By: Albrecht Hofheinz, Univeristy of Oslo.
The renowned Lebanese-Swiss cartoonist Chapatte published this in the International Herald Tribune on March 10, 2005, during the first “Arab Spring”. The cartoon brilliantly illustrates the role media have played and are playing not only in calling for reforms to the entrenched systems ruling the Arab world, but also in motivating people (not least, young people, including ‘Islamists’ and women) to leave the virtual realm and come out on the streets, threatening the ‘shaykh’, the old patriarch, who is desperately trying to barricade the door to reforms.
I want to draw attention to this cartoon for two reasons:
First, media (primarily those not directly controlled by states, and especially satellite TV, cellphones, and the internet) are playing a decisive role in bringing about changes in the relations of power between rulers and ruled, old and young, men and women, in the region. This is a truism by now, and last year’s debate (was the revolution technology-driven, or was technology a mere tool?) is less important to me here than to re-emphasize that dynamics observable in the media (not least in the relatively unregulated online sphere) can have a premonitory function and alert us to possible dynamics about to happen on the ground. As the Project on Information Technology & Political Islam’s analysis of the “Role of Social Media During the Arab Spring” stated last year: “a spike in online revolutionary conversations often preceded major events on the ground”. Or as I wrote in 2004: “Die im Internet gegebene Möglichkeit der Individualität des Zugangs wird […] zunehmend als individuelles Recht zur Wahl und zur Beteiligung an Debatten und Entscheidungen aufgefasst. Das mag langfristig nicht ohne politische Folgen bleiben, wenn […] die so geprägten Nutzer auch in der breiteren Öffentlichkeit eine neue politische Rolle einfordem.” (The possibility of individual access that the internet allows is increasingly perceived as the individual’s right to have a choice and to participate in debates and decisions. In the long run, this may not remain without political consequences when users socialized in this way begin to demand a new political role for themselves in the wider public”) (Hofheinz, “Das Internet und sein Beitrag zum Wertewandel in arabischen Gesellschaften”).
Second, the ‘Arab Spring’ began long before 2011. Also this is a truism, but it often tends to be forgotten in these times of limited attention spans. And here I don’t mean only to point at long-term developments and their roots in the 18th century, when reformers “worked to spread the idea that every believer had the right and duty to hold up presumed authorities to the standards of the Scriptures” (Hofheinz, “Nextopia”). Even relatively recent genealogies quickly tend to be forgotten as Google’s top 10 define our horizon. Thus, the Wikipedia article on the Arab Spring does not, as of this writing, contain any reference to the 2005 events (in Lebanon, Iraq, Palestine, Saudi Arabia, and Egypt) that were the first to be labeled “Arab Spring”, in US media in March 2005 (first accessible instance in the Boston Globe, March 10, 2005) but before that by the late Samīr Qaṣīr of An-Nahār on March 4, 2005 (“Bayrūt Rabīʿ al-ʿArab”; both the original and an English translation are available from the SamirKassir website). The Beirut spring in turn was not wholly unrelated to the “Damascus Spring” of 2000/01, the initial months of hope after Bashshār al-Asad took over as president of Syria.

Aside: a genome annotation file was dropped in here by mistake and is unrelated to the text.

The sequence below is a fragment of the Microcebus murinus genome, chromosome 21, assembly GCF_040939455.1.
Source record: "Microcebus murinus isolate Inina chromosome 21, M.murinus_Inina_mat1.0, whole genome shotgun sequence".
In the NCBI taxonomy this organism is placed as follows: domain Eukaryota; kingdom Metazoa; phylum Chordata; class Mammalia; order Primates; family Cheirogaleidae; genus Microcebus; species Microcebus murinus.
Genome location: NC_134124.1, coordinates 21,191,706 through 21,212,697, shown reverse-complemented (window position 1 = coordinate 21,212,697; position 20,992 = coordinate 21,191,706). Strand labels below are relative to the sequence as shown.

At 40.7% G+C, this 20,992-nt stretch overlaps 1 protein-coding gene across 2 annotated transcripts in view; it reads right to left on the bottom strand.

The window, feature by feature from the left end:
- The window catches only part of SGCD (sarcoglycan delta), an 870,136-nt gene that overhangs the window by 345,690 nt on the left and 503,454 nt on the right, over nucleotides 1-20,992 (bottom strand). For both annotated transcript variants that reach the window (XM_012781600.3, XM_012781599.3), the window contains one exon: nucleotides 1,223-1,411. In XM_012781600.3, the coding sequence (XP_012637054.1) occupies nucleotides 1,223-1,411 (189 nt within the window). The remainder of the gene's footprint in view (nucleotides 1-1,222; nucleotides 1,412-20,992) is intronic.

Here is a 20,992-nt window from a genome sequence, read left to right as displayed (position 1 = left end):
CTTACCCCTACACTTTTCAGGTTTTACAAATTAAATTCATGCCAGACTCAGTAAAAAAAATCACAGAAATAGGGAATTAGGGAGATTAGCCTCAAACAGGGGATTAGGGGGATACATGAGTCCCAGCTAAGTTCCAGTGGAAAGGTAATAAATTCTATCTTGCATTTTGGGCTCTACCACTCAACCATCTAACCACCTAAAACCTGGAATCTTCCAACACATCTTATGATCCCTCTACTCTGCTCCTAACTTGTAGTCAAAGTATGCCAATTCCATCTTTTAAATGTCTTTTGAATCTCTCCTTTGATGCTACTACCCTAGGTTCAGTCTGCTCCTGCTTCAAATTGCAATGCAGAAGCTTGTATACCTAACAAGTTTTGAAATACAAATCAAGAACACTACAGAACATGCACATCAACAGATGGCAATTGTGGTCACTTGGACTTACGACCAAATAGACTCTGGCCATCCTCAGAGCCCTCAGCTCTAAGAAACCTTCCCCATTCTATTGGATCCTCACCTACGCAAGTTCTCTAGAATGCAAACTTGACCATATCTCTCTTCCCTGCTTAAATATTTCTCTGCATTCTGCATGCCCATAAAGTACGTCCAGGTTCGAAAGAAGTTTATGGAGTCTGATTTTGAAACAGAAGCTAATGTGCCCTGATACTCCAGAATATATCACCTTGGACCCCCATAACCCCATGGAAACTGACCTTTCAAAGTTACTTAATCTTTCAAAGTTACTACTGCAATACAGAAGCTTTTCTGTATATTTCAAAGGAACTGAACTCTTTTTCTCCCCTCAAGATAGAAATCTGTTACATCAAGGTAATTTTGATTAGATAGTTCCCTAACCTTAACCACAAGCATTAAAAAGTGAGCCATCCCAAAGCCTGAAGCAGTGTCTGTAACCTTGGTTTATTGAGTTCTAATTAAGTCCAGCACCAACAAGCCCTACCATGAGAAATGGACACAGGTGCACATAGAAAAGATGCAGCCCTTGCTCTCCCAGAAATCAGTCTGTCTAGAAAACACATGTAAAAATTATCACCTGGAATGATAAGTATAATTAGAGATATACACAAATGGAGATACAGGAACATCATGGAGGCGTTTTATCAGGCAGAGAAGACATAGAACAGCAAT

Neither the Damascus Spring, nor the Arab Spring of 2005, nor that of 2011, have led immediately to the results that their most fervent protagonists were pushing for. In this, the Arab springs do not differ from the Prague Spring, or May 68, for example. But those who lived those days have carried on their experiences, their hopes, and their momentum into their wider lives, private and political.
Therefore, 2011 in the Arab world can well be compared to 1968 in Europe and America: providing symbols and identifying moments for a generation that through their collective and long-term impact rather than through a few single events is changing the course of their societies.
Reaching, as it were, beyond the media to what used to be called the ‘real’ world. The ground.